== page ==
IRON MOUNTAIN — The city may soon issue provisional licenses for recreational marijuana sales, although there’s no known date when either of the two shops might open.

The state requires a competitive process for awarding local licenses for adult use marijuana facilities and an ordinance the city adopted in October limits the number of retail outlets to two. The city’s deadline for applications was Dec. 23.

City Manager Jordan Stanchina said Monday that four applications for adult use facilities are being scored, with results to be shared by the end of the month.

Based on applications already scored for medical marijuana facilities, one of the retail licenses in Iron Mountain likely will go to Macomb, Michigan-based RIZE for a growing, processing and dispensary complex at 1580 N. Stephenson Ave., about a quarter-mile south of Industrial Drive and North Lake Antoine Road. The other would go to Attitude Wellness of Evart, Michigan, whose products would be sold at 117 and 119 S. Stephenson Ave., just south of East Fleshiem Street.

The city’s licensing decisions so far have focused on the economic commitments from the two downstate businesses. RIZE has promised a $5 million investment and 60 to 90 jobs. Attitude Wellness is committed to $2.18 million and 20 jobs.

Although just two retailers will be permitted, the city is prepared to issue licenses for as many as five growing and processing centers. Local investors have proposed facilities on the 100 block of East Smith Street and at the site of the former Mountain Motors near the 1500 block of North Stephenson Avenue. Attitude Wellness, meanwhile, plans to have its growing and processing operation on the west side of Hydraulic Falls Road between Stephenson Avenue and Breitung Cutoff Road.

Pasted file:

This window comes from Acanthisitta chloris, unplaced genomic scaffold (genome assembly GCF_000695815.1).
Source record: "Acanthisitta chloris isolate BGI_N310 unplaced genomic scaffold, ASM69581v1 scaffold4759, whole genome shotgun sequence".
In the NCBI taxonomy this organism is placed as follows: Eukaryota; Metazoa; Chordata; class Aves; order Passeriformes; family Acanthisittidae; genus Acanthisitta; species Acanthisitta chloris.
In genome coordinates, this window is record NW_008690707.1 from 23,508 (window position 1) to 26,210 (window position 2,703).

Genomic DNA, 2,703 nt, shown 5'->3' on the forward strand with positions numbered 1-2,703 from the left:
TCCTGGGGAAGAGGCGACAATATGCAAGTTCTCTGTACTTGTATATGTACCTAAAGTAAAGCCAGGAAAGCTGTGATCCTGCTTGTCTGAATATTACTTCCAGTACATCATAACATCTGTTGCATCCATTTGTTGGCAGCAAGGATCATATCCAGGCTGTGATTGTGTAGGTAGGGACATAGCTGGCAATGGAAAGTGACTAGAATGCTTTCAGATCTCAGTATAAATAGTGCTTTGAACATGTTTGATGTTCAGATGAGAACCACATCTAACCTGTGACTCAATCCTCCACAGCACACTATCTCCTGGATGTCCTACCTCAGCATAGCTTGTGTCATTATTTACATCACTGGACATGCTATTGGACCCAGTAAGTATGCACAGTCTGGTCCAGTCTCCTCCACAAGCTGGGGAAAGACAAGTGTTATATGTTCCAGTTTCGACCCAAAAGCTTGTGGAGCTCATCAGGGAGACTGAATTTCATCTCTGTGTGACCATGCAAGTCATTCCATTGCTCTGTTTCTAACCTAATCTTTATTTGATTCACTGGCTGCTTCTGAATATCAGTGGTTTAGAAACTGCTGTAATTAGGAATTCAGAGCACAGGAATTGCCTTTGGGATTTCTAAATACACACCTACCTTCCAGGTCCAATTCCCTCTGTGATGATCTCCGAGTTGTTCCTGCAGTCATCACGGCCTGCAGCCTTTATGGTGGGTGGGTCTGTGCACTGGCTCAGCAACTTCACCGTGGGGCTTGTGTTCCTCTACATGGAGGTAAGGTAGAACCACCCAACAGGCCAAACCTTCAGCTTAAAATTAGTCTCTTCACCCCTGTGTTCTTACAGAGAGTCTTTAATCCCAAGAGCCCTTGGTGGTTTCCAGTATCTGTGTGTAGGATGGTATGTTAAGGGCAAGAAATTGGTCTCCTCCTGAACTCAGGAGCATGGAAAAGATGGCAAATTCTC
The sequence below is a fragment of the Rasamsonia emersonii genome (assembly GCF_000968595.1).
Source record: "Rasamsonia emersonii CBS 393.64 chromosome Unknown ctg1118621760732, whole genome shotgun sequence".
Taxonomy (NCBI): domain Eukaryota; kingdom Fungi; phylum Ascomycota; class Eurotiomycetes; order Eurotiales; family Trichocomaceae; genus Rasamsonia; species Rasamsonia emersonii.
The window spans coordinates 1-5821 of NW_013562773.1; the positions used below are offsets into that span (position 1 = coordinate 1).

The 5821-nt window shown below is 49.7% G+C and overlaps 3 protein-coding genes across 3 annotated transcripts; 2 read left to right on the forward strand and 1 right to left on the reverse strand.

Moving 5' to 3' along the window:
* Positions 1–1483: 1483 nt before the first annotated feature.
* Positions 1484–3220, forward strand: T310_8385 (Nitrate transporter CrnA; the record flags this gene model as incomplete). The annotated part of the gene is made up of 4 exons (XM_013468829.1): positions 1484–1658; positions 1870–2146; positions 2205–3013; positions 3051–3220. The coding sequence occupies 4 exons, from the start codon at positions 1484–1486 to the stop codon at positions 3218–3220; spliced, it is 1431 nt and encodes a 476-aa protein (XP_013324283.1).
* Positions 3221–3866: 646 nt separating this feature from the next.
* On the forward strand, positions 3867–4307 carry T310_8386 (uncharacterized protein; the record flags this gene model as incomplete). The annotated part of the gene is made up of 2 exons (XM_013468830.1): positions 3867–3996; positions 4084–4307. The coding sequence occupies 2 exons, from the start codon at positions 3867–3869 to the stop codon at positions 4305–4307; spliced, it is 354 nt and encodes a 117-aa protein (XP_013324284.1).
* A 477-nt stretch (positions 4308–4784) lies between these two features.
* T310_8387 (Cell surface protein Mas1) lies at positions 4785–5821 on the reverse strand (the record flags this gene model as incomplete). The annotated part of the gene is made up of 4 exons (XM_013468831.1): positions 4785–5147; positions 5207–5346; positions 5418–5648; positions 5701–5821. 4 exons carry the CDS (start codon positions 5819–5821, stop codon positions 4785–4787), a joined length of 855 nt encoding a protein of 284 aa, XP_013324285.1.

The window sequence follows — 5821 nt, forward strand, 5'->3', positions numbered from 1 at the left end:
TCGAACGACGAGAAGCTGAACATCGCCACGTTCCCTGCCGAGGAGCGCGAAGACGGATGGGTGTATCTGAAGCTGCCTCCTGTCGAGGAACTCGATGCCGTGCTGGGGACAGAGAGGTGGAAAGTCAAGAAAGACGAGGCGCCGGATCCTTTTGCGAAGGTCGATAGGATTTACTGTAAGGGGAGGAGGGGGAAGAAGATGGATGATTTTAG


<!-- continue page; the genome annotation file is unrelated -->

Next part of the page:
As expected, the city council amended its recreational marijuana ordinance Monday to expand the maximum number of growing and processing facilities from two to five. It remains to be seen, however, if businesses without retail outlets will follow through.

The amendment was passed by a voice vote without opposition. “I just want to support our local constituents,” council member Pam Maule said.

City resident Virginia Feleppa spoke against the expansion, saying the council should be “very cautious” in light of the potential societal costs of legalized marijuana.

Mayor Dale Alessandrini said concerns about substance abuse always are valid, but he noted marijuana now is legal in Michigan and “they’re all grown adults.”

Under Iron Mountain’s amended ordinance, growing and processing for recreational marijuana may range from as few as 100 plants to as many as 6,000. The cost for accompanying state licenses for growing alone could range from $4,000 to $120,000, depending on the number of plants. The city could also charge an additional fee of up to $5,000 per license.

The city’s medical marijuana ordinance could allow five individual growers to have up to 4,500 plants each. For both medical and adult use, growers who lack permits for retail sales are limited to state-regulated wholesale distribution to licensed dispensaries.

Michigan’s Marijuana Regulatory Agency has been taking applications for recreational marijuana licenses since Nov. 1. Those who already have a medical license are fast-tracked. Under the state’s rules, medical and adult-use marijuana products have to be physically separated, but they can be sold in the same building.


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